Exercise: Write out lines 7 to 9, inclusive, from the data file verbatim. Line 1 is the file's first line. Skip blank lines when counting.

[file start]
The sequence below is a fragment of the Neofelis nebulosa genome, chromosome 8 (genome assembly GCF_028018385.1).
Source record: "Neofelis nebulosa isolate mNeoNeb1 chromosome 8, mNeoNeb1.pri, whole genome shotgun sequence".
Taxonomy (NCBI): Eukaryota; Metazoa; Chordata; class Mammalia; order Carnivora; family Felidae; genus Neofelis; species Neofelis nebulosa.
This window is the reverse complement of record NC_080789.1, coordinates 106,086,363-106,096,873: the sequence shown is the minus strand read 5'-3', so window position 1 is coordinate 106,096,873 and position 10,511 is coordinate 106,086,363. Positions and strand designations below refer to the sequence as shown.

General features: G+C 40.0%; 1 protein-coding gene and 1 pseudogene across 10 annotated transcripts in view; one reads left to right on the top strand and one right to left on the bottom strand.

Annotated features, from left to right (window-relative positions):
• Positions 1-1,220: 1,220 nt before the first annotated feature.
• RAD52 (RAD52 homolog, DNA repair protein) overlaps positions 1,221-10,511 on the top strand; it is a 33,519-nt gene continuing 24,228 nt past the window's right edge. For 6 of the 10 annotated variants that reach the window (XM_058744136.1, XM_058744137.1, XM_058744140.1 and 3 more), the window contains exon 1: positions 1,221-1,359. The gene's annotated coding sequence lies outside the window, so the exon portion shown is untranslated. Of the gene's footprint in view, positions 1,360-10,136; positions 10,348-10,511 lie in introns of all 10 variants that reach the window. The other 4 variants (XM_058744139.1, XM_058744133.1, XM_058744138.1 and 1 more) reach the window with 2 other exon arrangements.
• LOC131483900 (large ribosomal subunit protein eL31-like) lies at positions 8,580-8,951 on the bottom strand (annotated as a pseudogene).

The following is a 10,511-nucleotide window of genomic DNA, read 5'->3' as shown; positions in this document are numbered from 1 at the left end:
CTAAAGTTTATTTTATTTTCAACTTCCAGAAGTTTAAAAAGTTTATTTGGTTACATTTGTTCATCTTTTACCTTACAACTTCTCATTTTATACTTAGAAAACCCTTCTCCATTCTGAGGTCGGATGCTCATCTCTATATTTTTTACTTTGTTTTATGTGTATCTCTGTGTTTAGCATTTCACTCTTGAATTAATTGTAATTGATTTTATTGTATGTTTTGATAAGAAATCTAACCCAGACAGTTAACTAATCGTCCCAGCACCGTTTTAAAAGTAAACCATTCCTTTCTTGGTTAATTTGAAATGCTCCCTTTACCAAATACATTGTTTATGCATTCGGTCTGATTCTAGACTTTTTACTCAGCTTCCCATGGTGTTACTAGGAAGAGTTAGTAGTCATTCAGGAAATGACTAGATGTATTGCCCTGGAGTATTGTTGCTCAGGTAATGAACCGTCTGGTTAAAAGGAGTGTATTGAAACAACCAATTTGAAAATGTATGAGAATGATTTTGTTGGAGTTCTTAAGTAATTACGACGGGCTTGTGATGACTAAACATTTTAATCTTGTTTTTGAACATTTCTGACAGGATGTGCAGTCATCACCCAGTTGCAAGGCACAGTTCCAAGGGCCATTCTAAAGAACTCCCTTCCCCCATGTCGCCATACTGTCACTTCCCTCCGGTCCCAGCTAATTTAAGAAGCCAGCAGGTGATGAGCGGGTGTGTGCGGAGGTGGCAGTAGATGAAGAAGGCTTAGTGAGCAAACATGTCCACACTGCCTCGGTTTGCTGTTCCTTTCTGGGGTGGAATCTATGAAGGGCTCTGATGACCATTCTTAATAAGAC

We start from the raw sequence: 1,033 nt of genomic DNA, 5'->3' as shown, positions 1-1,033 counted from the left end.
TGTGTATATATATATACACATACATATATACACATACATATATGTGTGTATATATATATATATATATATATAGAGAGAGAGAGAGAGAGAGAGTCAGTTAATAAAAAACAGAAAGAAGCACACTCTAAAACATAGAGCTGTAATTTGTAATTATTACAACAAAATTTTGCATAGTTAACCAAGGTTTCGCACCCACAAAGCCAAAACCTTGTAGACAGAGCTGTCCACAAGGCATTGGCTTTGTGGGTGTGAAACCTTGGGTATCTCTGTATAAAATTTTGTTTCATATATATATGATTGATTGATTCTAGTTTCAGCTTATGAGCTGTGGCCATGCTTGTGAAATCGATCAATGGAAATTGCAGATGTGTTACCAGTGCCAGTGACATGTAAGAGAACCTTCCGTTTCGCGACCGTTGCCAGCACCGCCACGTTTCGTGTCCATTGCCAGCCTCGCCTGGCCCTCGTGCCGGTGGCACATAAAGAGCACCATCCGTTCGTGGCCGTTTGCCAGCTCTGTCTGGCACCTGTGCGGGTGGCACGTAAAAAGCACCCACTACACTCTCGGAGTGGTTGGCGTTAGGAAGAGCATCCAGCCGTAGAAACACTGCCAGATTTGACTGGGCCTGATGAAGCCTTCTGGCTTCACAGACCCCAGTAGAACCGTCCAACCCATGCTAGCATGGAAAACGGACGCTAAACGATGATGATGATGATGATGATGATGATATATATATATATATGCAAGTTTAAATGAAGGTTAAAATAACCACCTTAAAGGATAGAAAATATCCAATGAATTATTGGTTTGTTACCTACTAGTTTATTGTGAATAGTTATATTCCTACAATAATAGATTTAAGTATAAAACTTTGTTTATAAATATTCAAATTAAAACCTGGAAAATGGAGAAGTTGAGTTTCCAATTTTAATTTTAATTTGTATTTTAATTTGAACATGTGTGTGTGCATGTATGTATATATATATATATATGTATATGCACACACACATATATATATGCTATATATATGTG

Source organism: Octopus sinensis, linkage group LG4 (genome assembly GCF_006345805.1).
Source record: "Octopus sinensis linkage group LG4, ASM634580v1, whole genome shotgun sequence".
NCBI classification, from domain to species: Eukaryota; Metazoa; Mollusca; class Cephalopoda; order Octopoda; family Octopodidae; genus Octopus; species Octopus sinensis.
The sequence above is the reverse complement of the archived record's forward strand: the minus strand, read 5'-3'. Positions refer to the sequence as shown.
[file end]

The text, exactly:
• Positions 1-1,220: 1,220 nt before the first annotated feature.
• RAD52 (RAD52 homolog, DNA repair protein) overlaps positions 1,221-10,511 on the top strand; it is a 33,519-nt gene continuing 24,228 nt past the window's right edge. For 6 of the 10 annotated variants that reach the window (XM_058744136.1, XM_058744137.1, XM_058744140.1 and 3 more), the window contains exon 1: positions 1,221-1,359. The gene's annotated coding sequence lies outside the window, so the exon portion shown is untranslated. Of the gene's footprint in view, positions 1,360-10,136; positions 10,348-10,511 lie in introns of all 10 variants that reach the window. The other 4 variants (XM_058744139.1, XM_058744133.1, XM_058744138.1 and 1 more) reach the window with 2 other exon arrangements.
• LOC131483900 (large ribosomal subunit protein eL31-like) lies at positions 8,580-8,951 on the bottom strand (annotated as a pseudogene).